Chevi Rabbit gives his mother

Chevi Rabbit gives his mother

Ponoka man working to create more caring, less hateful Alberta

A walk to the grocery store four years ago turned into a brutal attack. It ended up changing his life for the better.

A walk to the grocery store four years ago turned into a brutal attack. It ended up changing his life for the better.

Today, Chevi Rabbit hopes an annual community walk established since then is helping to change the way some Albertans think about each other — less hate, more caring.

“I identify myself as a gay man, but gender fluid … breaking traditional gender norms and gender expressions. … So it is to say you can be straight or gay, but the traditional norms of what it looks like to be a masculine man or a feminine woman, you kind of blur those boundaries.

“Some days I wear lipstick and some days I wear heels, some days I feel like a man and I’ll want to wear a suit. I feel like I shouldn’t have to be restricted.” He’s not big on using pronouns to describe himself.

Chevi, 28, grew up in Ponoka. He said he lived in a bit of a protective “bubble.”

“I was openly gay since I was 12. That’s why I think I like Ponoka. … You’re one of the community members and they really do take care of you.

“Ponoka has a surprisingly high LGBT rate. … I never got bullied in Ponoka.”

Chevi would learn later that when he was a child his mother thought he might be gay. Unbeknownst to him, “She went to my family … she said ‘I don’t want you guys to wreck his development, and if you guys don’t accept his being gay you’re not welcome in our family.’” So no one ever said anything to him about being gay.

Then one day when he told his mother he thought he was gay, “She said, ‘Oh, that’s good. Do you want anything for breakfast?’”

Chevi came to Red Deer first for post-secondary education. He earned a diploma in Hospitality and Tourism Management from 2006 to 2008 at Red Deer College. His natural and colourful artistic ability led him to an interest in doing makeup, and so he also studied makeup artistry at Marvel College in the evenings. Now he’s a professional makeup artist.

Chevi’s mother, Lavenia Schug, grew up on the Montana First Nation, north of Ponoka. Chevi’s father, who died when he was three, was French. His mother and stepfather raised him in Ponoka.

Because he knew little about his aboriginal heritage, Chevi decided to study Native Studies and Economics at the University of Alberta in Edmonton after he left Red Deer.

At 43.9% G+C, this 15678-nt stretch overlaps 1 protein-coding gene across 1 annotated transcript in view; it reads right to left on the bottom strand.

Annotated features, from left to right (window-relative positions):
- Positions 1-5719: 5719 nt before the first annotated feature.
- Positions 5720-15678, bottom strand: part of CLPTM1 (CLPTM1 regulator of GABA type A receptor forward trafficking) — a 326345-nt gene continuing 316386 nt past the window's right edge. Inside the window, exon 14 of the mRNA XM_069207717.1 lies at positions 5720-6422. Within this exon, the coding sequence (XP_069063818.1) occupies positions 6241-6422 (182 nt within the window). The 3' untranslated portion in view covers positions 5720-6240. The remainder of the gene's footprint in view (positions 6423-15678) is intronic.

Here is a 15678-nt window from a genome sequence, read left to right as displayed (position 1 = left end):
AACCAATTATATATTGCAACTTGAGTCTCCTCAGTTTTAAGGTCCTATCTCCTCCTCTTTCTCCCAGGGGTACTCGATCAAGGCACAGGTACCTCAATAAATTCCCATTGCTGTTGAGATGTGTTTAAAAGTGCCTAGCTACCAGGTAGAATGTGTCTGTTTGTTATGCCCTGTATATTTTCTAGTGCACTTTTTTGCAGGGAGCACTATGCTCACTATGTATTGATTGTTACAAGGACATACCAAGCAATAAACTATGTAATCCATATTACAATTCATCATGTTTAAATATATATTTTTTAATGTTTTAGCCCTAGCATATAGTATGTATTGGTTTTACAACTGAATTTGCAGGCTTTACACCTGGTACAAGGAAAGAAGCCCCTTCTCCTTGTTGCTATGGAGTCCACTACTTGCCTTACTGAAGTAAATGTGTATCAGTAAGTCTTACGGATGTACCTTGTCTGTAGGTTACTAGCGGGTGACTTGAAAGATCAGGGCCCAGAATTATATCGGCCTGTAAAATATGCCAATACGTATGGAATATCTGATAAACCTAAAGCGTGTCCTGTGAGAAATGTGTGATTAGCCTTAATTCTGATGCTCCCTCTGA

On July 19, 2012, he was living on campus in his fourth year of university when he decided to walk to a store two blocks away to get some groceries.

As he passed in front of a vehicle containing three men, “This guy thought I was a female at first then said ‘Oh you’re just a fake.’ They weren’t from the (university) neighbourhood. They started calling me a faggot. … I was really embarrassed.” He had not encountered anything like this before.

One of the men got out of the vehicle and attacked Chevi from behind, put him in a headlock, punched him and pushed him to the ground. At this point, six students Chevi did not know — two women and four men — rushed to his rescue. The attackers sped off, stealing Chevi’s cellphone.

Police were called and Edmonton’s hate crime unit took over the investigation. No one has ever been charged.

“It was really a shock to my system. … My comfort level of being myself in public went way down. First I was really embarrassed and I didn’t want to share anything.” But then his Native Studies classmates started sharing their stories with him of people they knew who had been beaten and even killed, elsewhere in Canada. He decided to speak out. “I shouldn’t have to feel ashamed.”

Two weeks after the attack, on Aug. 2, 2012, he founded the first From Hate to Hope Walk in Edmonton. Over 300 supporters — among them numerous high-profile politicians including the deputy premier and minister of justice — walked from campus to the legislature.

Chevi said before the attack he was somewhat self-absorbed, living in the university and makeup artist worlds where he felt safe and never worried about not being accepted.

He went through a difficult time after the attack. He suffered extreme anxiety, and ended up seeking psychiatric help, counselling and taking medication. He took time off school. He dressed plain so he wouldn’t stand out. He lost his confidence.

But he’s turned it around. He is off medication and finishing his classes at the U of A this fall. He intends to study law next. He has his confidence back.

Recently Chevi and other advocates helped the Edmonton Catholic School Board write a policy pertaining to transgender students.

He’s a member of the Edmonton Sexual Minorities Liaison Committee, which promote understanding and mutual respect between people, police and the sexual minority community. He’s been busy working with others to create a more inclusive Alberta. In 2014, Chevi received the Justice Minister’s Award for Hate Crime Awareness.

“I’m OK now. A little bit more wary now about where I go and what I do but I’m very comfortable with myself.”

The fourth annual From Hate to Hope Walk is Aug. 2, starting at 6 p.m. at 110th Street and 85th Avenue on the U of A campus and arriving at the legislature about 6:30 p.m. People are encourage to wear blue in support of Edmonton police officer Const. Daniel Woodall, who served on the hate crime unit until he was killed earlier this year trying to make an arrest. Money raised from this year’s walk will be donated to the Pride Centre of Edmonton.

“I think ignorance comes from a lack of education, so in my way, Hate to Hope is a free platform for people to come, educate themselves,” Chevi says.

“There is hope in Alberta and we won’t tolerate hate.”

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